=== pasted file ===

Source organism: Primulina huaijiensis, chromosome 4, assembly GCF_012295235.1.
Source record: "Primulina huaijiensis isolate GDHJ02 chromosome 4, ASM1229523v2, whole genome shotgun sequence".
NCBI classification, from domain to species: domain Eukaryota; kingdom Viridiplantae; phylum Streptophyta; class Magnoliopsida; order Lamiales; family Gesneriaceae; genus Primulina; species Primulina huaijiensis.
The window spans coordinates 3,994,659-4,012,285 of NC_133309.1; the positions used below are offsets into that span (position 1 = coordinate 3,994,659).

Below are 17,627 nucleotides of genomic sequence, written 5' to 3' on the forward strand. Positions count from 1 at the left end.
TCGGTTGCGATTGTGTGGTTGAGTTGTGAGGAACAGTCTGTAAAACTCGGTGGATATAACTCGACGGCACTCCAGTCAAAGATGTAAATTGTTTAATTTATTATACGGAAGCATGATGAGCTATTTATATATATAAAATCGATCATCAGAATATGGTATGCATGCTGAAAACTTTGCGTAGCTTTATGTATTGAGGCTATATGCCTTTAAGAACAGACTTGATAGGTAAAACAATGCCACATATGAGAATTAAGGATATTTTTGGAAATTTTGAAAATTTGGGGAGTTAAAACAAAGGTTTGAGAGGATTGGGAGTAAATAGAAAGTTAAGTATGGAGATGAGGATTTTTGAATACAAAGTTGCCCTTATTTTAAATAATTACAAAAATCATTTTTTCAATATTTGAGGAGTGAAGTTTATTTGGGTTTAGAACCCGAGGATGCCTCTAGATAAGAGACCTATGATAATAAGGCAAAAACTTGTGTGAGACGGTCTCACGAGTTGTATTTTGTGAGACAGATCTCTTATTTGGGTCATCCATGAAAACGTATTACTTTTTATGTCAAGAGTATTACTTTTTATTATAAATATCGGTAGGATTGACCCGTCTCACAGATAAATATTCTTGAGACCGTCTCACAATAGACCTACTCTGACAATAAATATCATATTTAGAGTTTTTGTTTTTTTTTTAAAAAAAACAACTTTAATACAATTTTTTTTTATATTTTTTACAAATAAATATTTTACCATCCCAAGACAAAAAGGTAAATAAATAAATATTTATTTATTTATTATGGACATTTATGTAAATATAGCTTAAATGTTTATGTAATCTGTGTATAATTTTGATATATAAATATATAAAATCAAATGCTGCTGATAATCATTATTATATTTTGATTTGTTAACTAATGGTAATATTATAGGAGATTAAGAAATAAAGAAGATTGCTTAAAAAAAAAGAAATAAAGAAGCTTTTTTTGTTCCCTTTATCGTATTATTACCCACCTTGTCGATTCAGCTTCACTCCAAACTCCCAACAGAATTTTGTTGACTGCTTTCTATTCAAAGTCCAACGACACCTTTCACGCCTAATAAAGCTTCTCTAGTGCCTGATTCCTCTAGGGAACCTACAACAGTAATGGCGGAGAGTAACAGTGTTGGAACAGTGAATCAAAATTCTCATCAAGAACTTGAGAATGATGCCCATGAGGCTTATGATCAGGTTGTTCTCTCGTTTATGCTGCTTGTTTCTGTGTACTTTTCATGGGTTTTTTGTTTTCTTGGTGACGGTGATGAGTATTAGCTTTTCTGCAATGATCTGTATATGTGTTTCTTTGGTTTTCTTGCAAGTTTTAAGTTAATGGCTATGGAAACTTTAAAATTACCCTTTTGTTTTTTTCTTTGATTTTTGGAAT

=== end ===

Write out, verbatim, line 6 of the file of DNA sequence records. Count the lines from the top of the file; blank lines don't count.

TCGGTTGCGATTGTGTGGTTGAGTTGTGAGGAACAGTCTGTAAAACTCGGTGGATATAACTCGACGGCACTCCAGTCAAAGATGTAAATTGTTTAATTTATTATACGGAAGCATGATGAGCTATTTATATATATAAAATCGATCATCAGAATATGGTATGCATGCTGAAAACTTTGCGTAGCTTTATGTATTGAGGCTATATGCCTTTAAGAACAGACTTGATAGGTAAAACAATGCCACATATGAGAATTAAGGATATTTTTGGAAATTTTGAAAATTTGGGGAGTTAAAACAAAGGTTTGAGAGGATTGGGAGTAAATAGAAAGTTAAGTATGGAGATGAGGATTTTTGAATACAAAGTTGCCCTTATTTTAAATAATTACAAAAATCATTTTTTCAATATTTGAGGAGTGAAGTTTATTTGGGTTTAGAACCCGAGGATGCCTCTAGATAAGAGACCTATGATAATAAGGCAAAAACTTGTGTGAGACGGTCTCACGAGTTGTATTTTGTGAGACAGATCTCTTATTTGGGTCATCCATGAAAACGTATTACTTTTTATGTCAAGAGTATTACTTTTTATTATAAATATCGGTAGGATTGACCCGTCTCACAGATAAATATTCTTGAGACCGTCTCACAATAGACCTACTCTGACAATAAATATCATATTTAGAGTTTTTGTTTTTTTTTTAAAAAAAACAACTTTAATACAATTTTTTTTTATATTTTTTACAAATAAATATTTTACCATCCCAAGACAAAAAGGTAAATAAATAAATATTTATTTATTTATTATGGACATTTATGTAAATATAGCTTAAATGTTTATGTAATCTGTGTATAATTTTGATATATAAATATATAAAATCAAATGCTGCTGATAATCATTATTATATTTTGATTTGTTAACTAATGGTAATATTATAGGAGATTAAGAAATAAAGAAGATTGCTTAAAAAAAAAGAAATAAAGAAGCTTTTTTTGTTCCCTTTATCGTATTATTACCCACCTTGTCGATTCAGCTTCACTCCAAACTCCCAACAGAATTTTGTTGACTGCTTTCTATTCAAAGTCCAACGACACCTTTCACGCCTAATAAAGCTTCTCTAGTGCCTGATTCCTCTAGGGAACCTACAACAGTAATGGCGGAGAGTAACAGTGTTGGAACAGTGAATCAAAATTCTCATCAAGAACTTGAGAATGATGCCCATGAGGCTTATGATCAGGTTGTTCTCTCGTTTATGCTGCTTGTTTCTGTGTACTTTTCATGGGTTTTTTGTTTTCTTGGTGACGGTGATGAGTATTAGCTTTTCTGCAATGATCTGTATATGTGTTTCTTTGGTTTTCTTGCAAGTTTTAAGTTAATGGCTATGGAAACTTTAAAATTACCCTTTTGTTTTTTTCTTTGATTTTTGGAAT